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Regions & CountriesJanuary 23, 2020 | 18:31 GMT
United Arab Emirates
United Arab Emirates
The United Arab Emirates is located on the southwestern edge of the Arabian Peninsula. To its west is Saudi Arabia and to its east is Oman. Iran is only a few miles north, across the Persian Gulf. With desert in its west and south, dry mountains in its east and the warm waters of the Persian Gulf to the north, the United Arab Emirates' climate is unable to support agriculture beyond small-scale oases and camel herds. The country is divided into three broad regions: the coastal harbors of the Gulf, bounded by the sandy desert of the Rub al-Khali, or Empty Quarter; the interior, where settlements cluster around oases; and the northeast, which is broken up by the Al Hajar Mountains. There are no natural rivers and few timber supplies in the United Arab Emirates, and nearly all the country's drinkable water is trapped beneath oases. In the premodern era, citizens mainly survived off piracy, trade and pearling, and the most powerful settlement was the emirate of Ras al-Khaimah near the Al Hajar Mountains. After the discovery of oil in the 1962, power shifted permanently to the more southern Abu Dhabi, which holds 94 percent of the country's proven oil reserves. These coastal cities are the core of the country. Founder Sheikh Zayed bin Sultan Al Nahyan established the United Arab Emirates — the Arab world's only successful federation — in 1971 and ruled until his death in 2004. At that time, his son and current president Sheikh Khalifa bin Zayed Al Nahyan took over power. The United Arab Emirates seeks to maximize its independence while warding off the influence and control of more powerful regional players Saudi Arabia and Iran. To do this, it has leveraged its energy supply and strategic location to secure alliances with extra-regional powers like the United States. Utilizing its oil receipts, the United Arab Emirates has imported foreign labor from South and East Asia, as well as the Arab world. Combining that labor with global technology, the country has rapidly transformed itself from a desert backwater to a key transport hub, tourist destination and regional military power.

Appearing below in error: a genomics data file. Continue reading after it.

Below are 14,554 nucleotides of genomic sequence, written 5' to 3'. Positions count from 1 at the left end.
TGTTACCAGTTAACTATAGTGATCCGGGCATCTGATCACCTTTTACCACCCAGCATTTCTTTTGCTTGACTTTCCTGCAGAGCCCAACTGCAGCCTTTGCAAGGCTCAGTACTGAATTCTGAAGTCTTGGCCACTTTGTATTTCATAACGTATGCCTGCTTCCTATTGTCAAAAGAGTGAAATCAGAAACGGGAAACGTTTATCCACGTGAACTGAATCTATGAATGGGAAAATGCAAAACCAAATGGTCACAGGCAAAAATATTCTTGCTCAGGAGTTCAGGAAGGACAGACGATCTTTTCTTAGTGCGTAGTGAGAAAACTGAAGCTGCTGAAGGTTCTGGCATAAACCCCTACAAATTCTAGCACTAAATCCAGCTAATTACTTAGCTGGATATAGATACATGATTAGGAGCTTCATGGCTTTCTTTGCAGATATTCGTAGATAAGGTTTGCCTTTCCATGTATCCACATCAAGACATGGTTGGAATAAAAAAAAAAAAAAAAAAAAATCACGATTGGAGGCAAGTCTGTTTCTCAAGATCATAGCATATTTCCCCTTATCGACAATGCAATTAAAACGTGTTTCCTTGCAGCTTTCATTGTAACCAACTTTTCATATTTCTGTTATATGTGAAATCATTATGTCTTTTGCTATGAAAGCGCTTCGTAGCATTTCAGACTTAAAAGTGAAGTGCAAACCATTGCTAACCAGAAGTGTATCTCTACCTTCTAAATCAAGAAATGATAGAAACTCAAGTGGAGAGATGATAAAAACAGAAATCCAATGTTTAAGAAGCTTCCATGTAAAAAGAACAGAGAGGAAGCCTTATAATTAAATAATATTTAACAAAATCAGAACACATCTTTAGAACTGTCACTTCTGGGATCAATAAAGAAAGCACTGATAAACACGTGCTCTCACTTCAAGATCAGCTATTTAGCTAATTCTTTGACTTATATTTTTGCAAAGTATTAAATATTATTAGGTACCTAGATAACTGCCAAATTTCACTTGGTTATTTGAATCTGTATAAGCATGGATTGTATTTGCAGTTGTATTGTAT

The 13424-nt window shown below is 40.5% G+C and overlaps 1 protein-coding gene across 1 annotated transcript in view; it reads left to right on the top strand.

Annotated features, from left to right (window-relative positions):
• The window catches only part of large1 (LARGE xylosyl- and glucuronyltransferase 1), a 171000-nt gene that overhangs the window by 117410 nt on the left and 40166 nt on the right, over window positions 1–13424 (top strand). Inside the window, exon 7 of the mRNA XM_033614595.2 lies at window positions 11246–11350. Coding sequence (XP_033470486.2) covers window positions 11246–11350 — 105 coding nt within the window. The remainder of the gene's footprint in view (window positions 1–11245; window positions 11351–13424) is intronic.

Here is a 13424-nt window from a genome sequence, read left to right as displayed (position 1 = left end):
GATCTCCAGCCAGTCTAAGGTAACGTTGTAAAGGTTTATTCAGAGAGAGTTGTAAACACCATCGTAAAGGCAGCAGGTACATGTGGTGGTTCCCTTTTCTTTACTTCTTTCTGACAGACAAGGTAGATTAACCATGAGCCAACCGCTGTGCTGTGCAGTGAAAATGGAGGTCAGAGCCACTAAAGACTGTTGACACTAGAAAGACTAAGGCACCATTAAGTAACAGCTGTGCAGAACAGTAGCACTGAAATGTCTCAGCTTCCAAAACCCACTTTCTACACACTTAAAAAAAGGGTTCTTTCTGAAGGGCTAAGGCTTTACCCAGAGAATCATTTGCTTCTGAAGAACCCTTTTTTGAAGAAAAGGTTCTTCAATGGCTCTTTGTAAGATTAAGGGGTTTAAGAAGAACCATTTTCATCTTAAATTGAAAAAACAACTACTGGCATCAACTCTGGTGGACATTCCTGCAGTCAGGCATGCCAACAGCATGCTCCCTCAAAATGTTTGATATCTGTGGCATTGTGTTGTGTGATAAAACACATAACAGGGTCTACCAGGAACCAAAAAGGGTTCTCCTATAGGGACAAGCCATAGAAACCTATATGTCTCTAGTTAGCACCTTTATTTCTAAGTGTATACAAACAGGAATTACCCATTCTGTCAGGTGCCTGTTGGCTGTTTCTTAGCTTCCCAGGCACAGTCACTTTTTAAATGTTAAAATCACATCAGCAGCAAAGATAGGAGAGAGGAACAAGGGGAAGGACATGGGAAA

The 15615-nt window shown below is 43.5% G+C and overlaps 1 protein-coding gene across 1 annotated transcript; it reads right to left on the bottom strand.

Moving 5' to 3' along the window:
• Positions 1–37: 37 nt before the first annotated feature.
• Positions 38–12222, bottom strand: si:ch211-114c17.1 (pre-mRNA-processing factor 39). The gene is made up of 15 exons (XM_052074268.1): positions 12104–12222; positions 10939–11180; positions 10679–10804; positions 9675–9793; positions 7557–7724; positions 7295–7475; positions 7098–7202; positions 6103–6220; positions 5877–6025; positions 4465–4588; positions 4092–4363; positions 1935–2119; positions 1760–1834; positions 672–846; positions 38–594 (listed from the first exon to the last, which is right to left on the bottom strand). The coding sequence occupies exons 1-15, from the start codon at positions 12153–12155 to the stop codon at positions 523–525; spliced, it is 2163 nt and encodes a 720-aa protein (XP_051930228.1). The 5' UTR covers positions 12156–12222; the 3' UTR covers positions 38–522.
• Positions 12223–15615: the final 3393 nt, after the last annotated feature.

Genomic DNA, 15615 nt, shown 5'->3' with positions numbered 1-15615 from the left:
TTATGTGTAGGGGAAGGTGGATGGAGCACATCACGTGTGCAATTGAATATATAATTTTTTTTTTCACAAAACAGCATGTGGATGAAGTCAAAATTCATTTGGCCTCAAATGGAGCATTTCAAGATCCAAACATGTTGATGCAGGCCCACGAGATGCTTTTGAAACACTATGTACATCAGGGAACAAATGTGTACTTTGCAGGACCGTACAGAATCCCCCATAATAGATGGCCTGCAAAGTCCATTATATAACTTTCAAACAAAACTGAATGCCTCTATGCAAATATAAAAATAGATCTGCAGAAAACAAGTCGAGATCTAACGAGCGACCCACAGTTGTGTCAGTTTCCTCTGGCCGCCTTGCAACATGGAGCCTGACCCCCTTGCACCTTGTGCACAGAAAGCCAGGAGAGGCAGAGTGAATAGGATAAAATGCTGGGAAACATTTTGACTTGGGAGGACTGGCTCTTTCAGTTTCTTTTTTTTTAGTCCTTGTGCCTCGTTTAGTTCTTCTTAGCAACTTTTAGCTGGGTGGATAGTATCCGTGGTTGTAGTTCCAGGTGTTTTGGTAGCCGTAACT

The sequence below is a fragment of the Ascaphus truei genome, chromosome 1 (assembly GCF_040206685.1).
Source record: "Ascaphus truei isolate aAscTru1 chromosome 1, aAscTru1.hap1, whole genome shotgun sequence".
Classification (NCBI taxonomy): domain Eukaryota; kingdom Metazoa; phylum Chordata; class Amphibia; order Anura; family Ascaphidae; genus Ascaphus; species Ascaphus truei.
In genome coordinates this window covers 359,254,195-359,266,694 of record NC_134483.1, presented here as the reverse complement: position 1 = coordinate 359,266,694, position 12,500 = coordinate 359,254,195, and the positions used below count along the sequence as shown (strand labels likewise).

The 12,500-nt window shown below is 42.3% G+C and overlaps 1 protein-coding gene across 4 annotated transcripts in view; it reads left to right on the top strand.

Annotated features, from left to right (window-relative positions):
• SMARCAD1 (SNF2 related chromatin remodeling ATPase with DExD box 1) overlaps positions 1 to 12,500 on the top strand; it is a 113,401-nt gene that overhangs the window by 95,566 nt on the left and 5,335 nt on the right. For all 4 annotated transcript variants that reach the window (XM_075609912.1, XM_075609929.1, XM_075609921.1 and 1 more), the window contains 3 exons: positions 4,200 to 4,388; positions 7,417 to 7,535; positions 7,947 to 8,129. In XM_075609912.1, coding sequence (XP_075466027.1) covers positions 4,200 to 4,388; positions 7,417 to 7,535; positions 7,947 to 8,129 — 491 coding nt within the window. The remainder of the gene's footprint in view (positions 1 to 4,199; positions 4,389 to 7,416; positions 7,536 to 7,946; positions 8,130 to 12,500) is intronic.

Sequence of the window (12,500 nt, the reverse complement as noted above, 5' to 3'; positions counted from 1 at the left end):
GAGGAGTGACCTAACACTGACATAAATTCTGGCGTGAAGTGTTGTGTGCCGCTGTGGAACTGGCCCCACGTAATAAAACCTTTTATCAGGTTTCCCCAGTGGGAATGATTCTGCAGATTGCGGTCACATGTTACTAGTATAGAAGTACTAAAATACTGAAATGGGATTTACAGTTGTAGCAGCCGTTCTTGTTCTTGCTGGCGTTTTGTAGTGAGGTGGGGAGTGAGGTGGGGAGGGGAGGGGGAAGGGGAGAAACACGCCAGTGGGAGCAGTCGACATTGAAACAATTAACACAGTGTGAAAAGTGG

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Regions & CountriesJanuary 23, 2020 | 18:52 GMT
Peru
Peru
Peru is the third-largest country in South America, located on the west coast of the continent, just south of the equator. The country has three main geographic zones: the Andean highlands, the desert coast and the largely unpopulated Peruvian Amazon. Pre-colonial civilization in Peru was centered on the rugged Andean highlands, where most of Peru's natural riches – including gold, silver and hydrocarbons – are concentrated. The arrival of European colonists and maritime transport focused economic and political activity on the coast, and eventually created the modern state of Peru, with Lima as its capital. This metropolitan area produces more than 50 percent of Peru's gross domestic product (GDP) and is home to a third of the nation's population. With the Andes protecting Peru's coastal core, Peru's biggest external threats have come from the north, the south and the sea. Although Peru has had border disputes with both neighbors Ecuador and Colombia, Peru's main rivalry is with Chile. In the late 1800s, Peru and Chile fought the War of the Pacific. During that war, Chile seized large portions of the Bolivian and Peruvian Atacama Desert using its significantly more powerful navy. But Peru's biggest challenges by far come from its internal security situation. Deep ethno-linguistic divides between European descendants and Aymara, Quechua and other Andean communities are exacerbated by rugged terrain and poor infrastructure. As a result, civil unrest is pervasive and frequently violent. At the same time, Peru is the native home of the coca plant, which brings regional drug trafficking networks deep into the heart of Peru in pursuit of cocaine supplies. In turn, this fuels drug related violence and funds armed rebel groups. Despite these challenges, Peru has seen significant growth in recent years. However its basic geography will give the country an internal focus for the foreseeable future.
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